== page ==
This past Friday, Dateline on NBC ran a 1-hour program evaluating the Da Vinci Code and its claims. They brought together scholars from both sides of the argument from contemporary theological academia, the authors of Holy Blood, Holy Grail, and an art historian. Dan Brown could not be reached for comment, but since he could not be with them he sent his fridge.
In typical Dateline fashion the entire hour (or however minutes actually aired between commercials) was soundbited (soundbitten?) to death, sprinkling dramatic music and video montages over Stone Phillips’ bland interview style.
I was initially frustrated. I was getting exactly what I expected: the series of “what-ifs” and open hypothetical questions designed to cast shadows over every aspect of the person and work of Christ that is confessed by the Church. But then in a flash of journalistic integrity, the tenor of the piece unexpectedly changed. The last thought the program left in the viewers’ minds was that there really was no evidence for any of the book’s claims. And I came away from it relatively impressed. After all, this is the network that made an absolute mockery of the biblical account of the flood several years back. This turned out to be a generally even-handed attempt to deal with the drivel that is once again taking the nation by storm.
I have read the book. I borrowed a copy from a friend. I won’t see the movie until I can do so with no statistical or financial boon to the author. Yeah, my $12 is a drop in the bucket compared to the money he’s raking in hand over fist, but for me it’s about my integrity.
Not only have I read The Da Vinci Code, but I have read two of his other books: Angels and Demons and Deception Point. In the last of these, I ran an experiment for a couple of chapters: I read the first line of each paragraph and no more. Then I went back and read the chapters in their entirety. You know what? I hadn’t really missed anything the first time. The dialog was bland, the plots were predictable, and the characters were two-dimensional at best; most were only really one-dimensional. In short, even only as novels these books were lacking. I came at them with an open mind, but they were, in a word, lame.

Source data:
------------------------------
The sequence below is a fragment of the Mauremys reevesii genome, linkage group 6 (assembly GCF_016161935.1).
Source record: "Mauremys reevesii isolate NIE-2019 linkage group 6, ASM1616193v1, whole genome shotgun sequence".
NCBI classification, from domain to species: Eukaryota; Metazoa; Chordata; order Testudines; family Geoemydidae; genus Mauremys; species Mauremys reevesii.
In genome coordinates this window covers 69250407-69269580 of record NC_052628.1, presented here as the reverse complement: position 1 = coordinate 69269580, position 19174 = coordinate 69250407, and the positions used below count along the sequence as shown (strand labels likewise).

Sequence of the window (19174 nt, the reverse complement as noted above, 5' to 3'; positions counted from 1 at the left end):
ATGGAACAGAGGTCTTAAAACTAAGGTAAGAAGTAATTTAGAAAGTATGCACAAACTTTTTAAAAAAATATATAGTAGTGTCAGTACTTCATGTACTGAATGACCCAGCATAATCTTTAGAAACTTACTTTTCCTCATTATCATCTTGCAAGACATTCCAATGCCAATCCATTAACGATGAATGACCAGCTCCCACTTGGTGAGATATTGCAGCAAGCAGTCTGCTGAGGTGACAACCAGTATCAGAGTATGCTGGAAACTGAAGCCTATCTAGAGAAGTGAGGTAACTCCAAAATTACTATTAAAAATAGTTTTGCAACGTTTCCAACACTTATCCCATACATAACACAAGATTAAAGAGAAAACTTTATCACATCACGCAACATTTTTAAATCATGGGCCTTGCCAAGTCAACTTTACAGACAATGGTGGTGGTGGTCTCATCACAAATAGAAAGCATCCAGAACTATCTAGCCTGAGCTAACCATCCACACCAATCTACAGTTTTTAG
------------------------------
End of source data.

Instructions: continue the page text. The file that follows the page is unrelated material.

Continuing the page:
I’ll not go into the claims of The Da Vinci Code. It’s been done and redone, and I don’t really have much to add. I’m bored with the whole thing. But I simply don’t buy the bit about, “Well, it’s a really good work of fiction, even though I don’t buy the philosophy of it.” No. No it’s not. It’s pulp fiction. It’s lame and predictable. Here’s the Dan Brown formula for a successful novel: Church = bad. NASA = bad. Government = bad. Any-established-authority = bad. His only draw is the controversy, and the controversy is contrived. Dan Brown took a lesson from the Coen Brothers when they made Fargo. They took a work of fiction and called it a true story–and people bought it. Dan Brown introduces his tripe with a “fact” sheet that his readers simply trust like so many sheep. It’s sad, really.
Take away the controversy. What’s left is predictable drivel by a two-bit crap peddler in a turtleneck and tweed jacket.